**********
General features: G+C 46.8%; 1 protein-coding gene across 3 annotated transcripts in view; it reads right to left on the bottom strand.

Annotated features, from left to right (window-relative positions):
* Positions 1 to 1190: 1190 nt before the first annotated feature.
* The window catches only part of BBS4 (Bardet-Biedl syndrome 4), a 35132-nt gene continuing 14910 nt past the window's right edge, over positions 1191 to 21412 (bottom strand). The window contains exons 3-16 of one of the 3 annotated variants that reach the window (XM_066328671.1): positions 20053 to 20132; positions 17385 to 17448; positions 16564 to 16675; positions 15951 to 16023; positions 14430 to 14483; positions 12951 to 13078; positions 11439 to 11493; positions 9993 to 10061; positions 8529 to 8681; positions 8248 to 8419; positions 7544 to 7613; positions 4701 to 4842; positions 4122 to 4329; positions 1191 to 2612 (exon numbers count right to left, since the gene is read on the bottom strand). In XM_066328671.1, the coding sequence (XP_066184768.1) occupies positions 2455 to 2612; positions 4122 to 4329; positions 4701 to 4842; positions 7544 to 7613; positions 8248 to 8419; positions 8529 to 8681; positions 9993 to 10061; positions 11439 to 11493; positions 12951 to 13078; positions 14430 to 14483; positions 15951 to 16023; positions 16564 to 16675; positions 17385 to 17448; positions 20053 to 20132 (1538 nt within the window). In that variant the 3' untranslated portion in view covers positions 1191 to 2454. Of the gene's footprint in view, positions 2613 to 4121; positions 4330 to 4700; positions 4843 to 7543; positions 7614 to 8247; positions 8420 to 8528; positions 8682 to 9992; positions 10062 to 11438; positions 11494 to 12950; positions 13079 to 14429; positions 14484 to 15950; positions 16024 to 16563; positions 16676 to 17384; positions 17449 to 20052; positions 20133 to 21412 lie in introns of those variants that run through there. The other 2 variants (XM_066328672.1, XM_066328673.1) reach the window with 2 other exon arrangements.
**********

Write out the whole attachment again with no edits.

General features: G+C 46.8%; 1 protein-coding gene across 3 annotated transcripts in view; it reads right to left on the bottom strand.

Annotated features, from left to right (window-relative positions):
* Positions 1 to 1190: 1190 nt before the first annotated feature.
* The window catches only part of BBS4 (Bardet-Biedl syndrome 4), a 35132-nt gene continuing 14910 nt past the window's right edge, over positions 1191 to 21412 (bottom strand). The window contains exons 3-16 of one of the 3 annotated variants that reach the window (XM_066328671.1): positions 20053 to 20132; positions 17385 to 17448; positions 16564 to 16675; positions 15951 to 16023; positions 14430 to 14483; positions 12951 to 13078; positions 11439 to 11493; positions 9993 to 10061; positions 8529 to 8681; positions 8248 to 8419; positions 7544 to 7613; positions 4701 to 4842; positions 4122 to 4329; positions 1191 to 2612 (exon numbers count right to left, since the gene is read on the bottom strand). In XM_066328671.1, the coding sequence (XP_066184768.1) occupies positions 2455 to 2612; positions 4122 to 4329; positions 4701 to 4842; positions 7544 to 7613; positions 8248 to 8419; positions 8529 to 8681; positions 9993 to 10061; positions 11439 to 11493; positions 12951 to 13078; positions 14430 to 14483; positions 15951 to 16023; positions 16564 to 16675; positions 17385 to 17448; positions 20053 to 20132 (1538 nt within the window). In that variant the 3' untranslated portion in view covers positions 1191 to 2454. Of the gene's footprint in view, positions 2613 to 4121; positions 4330 to 4700; positions 4843 to 7543; positions 7614 to 8247; positions 8420 to 8528; positions 8682 to 9992; positions 10062 to 11438; positions 11494 to 12950; positions 13079 to 14429; positions 14484 to 15950; positions 16024 to 16563; positions 16676 to 17384; positions 17449 to 20052; positions 20133 to 21412 lie in introns of those variants that run through there. The other 2 variants (XM_066328672.1, XM_066328673.1) reach the window with 2 other exon arrangements.